early contribution to the Allied cause in the First World War (4 August
1914 to 11 November 1918) was the formation of the Australian Naval
& Military Expeditionary Force (AN&MEF) with 1000 soldiers and
500 sailors. The six month objectives of the AN&MEF were the capture
of German possessions in the Pacific (see map), including the radio
stations and coal supplies supporting the German Navy.
The AN&MEF was recruited principally from Sydney (Army) and
Melbourne (Navy), then hurriedly trained at Palm Island near Townsville
before sailing for New Britain.
dawn on 11 September 1914, almost 100 men, mainly naval personnel,
landed at Kabakaul and Kokopo (see map) to capture an inland German
radio station, thought to be near Bita Paka. A numerically superior
German force stopped the Australian Kabakaul force advancing through the
dense jungle, however, after reinforcement the Australians took the
radio station that evening.
Germans by then greatly outnumbered withdrew to headquarters at Toma,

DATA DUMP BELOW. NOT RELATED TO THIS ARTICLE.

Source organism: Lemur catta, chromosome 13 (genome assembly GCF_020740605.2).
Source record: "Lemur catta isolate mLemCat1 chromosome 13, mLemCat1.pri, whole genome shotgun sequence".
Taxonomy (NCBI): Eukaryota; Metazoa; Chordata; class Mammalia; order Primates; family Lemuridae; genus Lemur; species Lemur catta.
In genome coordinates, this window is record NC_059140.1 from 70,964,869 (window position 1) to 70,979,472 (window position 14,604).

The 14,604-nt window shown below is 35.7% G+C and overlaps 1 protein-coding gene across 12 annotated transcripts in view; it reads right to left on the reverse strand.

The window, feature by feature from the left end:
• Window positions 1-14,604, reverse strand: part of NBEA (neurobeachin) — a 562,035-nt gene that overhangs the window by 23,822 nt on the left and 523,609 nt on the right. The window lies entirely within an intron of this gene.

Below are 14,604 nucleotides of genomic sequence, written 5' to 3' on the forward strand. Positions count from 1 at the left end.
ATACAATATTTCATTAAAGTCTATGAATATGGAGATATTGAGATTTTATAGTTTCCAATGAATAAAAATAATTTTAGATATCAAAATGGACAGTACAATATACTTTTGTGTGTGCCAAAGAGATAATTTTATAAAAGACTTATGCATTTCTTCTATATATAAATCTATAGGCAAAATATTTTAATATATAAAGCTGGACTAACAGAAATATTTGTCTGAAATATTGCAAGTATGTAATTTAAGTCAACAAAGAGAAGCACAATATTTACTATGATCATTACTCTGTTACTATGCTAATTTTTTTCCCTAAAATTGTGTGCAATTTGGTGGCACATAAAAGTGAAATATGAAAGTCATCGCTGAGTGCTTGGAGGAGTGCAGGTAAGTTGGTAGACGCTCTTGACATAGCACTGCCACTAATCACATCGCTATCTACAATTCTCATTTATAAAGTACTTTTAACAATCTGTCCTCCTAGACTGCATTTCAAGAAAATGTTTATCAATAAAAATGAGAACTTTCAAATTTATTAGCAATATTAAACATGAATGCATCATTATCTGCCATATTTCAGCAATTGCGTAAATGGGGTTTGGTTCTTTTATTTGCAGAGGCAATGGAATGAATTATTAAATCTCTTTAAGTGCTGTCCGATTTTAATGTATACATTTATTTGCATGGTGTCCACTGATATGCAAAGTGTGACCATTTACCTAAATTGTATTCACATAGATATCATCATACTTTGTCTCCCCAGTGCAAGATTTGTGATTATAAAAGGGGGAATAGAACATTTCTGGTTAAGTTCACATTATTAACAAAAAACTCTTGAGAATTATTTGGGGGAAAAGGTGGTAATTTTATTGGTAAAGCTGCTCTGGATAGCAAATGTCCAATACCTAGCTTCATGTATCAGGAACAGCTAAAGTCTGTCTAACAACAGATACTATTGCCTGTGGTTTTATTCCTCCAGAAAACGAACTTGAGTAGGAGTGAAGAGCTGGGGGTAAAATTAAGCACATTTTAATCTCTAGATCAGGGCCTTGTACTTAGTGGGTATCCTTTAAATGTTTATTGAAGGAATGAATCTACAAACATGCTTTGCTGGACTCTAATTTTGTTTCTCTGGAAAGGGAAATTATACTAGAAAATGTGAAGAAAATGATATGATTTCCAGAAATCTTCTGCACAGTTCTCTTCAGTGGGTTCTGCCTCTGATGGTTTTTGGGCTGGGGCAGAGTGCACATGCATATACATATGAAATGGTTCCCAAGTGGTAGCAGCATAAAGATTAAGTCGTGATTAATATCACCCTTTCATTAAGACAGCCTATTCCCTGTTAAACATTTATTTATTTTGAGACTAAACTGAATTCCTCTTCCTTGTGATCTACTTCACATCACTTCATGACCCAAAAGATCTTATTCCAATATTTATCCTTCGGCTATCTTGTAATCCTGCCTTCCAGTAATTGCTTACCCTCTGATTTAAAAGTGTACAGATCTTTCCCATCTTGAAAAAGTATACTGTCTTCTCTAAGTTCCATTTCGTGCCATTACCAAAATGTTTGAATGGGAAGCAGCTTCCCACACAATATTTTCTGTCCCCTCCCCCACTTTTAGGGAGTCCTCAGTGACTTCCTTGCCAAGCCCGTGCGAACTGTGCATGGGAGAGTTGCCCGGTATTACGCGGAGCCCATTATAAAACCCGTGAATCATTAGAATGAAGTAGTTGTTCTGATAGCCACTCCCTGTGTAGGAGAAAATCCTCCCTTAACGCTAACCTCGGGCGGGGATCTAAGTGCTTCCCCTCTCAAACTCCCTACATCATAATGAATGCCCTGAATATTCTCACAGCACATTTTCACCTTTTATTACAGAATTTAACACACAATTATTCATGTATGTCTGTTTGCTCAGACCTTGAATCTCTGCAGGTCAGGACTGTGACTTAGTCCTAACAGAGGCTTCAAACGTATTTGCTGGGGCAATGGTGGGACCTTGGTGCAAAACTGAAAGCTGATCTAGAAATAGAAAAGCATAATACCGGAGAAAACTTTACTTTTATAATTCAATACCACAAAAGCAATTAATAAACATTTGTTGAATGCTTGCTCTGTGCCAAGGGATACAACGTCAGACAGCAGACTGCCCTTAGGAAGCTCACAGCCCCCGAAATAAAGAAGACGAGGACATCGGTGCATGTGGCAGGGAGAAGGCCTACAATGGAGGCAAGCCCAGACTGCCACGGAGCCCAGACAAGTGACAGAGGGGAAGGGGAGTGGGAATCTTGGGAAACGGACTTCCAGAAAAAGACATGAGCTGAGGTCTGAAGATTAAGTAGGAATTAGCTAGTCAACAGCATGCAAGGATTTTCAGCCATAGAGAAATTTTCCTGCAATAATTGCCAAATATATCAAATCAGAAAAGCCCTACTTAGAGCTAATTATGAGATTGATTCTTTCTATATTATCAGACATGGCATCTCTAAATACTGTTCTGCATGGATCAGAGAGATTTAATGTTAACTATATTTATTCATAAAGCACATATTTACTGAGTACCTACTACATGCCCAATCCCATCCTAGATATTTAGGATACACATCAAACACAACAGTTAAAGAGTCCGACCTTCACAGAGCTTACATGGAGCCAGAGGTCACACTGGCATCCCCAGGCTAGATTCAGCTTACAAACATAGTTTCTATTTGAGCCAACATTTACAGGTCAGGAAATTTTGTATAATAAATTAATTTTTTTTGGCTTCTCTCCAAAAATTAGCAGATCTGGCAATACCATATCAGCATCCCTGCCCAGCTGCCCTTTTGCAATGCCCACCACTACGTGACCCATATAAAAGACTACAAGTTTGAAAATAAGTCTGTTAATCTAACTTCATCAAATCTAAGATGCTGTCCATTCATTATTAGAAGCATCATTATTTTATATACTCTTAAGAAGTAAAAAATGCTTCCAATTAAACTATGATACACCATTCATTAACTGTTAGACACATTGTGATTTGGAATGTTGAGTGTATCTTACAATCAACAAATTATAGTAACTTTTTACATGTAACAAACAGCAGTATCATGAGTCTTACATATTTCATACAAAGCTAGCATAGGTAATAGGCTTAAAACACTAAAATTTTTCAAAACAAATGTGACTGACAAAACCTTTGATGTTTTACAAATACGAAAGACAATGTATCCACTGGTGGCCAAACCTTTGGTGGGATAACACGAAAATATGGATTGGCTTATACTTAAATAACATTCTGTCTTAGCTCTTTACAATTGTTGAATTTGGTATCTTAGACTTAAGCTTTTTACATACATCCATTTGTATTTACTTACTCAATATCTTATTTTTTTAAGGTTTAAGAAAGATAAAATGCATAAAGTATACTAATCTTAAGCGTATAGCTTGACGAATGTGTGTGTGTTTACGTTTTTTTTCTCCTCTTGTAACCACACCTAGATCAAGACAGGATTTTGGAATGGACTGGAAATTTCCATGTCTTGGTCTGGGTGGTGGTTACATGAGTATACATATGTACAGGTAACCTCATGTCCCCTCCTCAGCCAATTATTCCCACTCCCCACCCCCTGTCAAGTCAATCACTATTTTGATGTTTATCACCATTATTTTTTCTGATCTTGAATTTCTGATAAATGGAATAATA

leaving Rabaul undefended. This enabled the AN&MEF to force the
surrender of the whole area on 17 September 1914.
this regionally significant victory, the Australian Imperial Force (AIF)
and Europe became the nation's focus.
the battle of Bita Paka, six Australians were killed and four were
wounded; one German soldier and 30 Nationals were killed and 11 were
(left side plaque)
was born in 1885 and lived at 36 Beavers Road, Northcote, Melbourne and
from 1911 he worked at the Melbourne City Council Electricity Supply
Depot in Spencer Street. Williams became Australia’s first casualty of
the war when he was mortally wounded on 11 September whilst scouting
forward of the advance party at Bita Paka.
Captain Pockley tended Williams’s wound and gave his
distinctive Red Cross armband to protect the man carrying Williams back
to HMAS Berrima.
(right side plaque)
was born in Sydney in 1890, he was an outstanding scholar and all round
athlete at Shore Public School.
Fresh from Sydney University Medical Faculty, he entered the
fledgling Army Medical Corps. Pockley gave his armband for Williams's
protection, increasing his own risk to enemy fire. He was mortally
wounded soon after Williams. Pockley’s sacrifice upheld the highest
traditions of both his profession and the Army Medical Corps.
Pockley and Williams died aboard the HMAS
Berrima on 11 September and
they lie together in Bita Paka War Cemetery.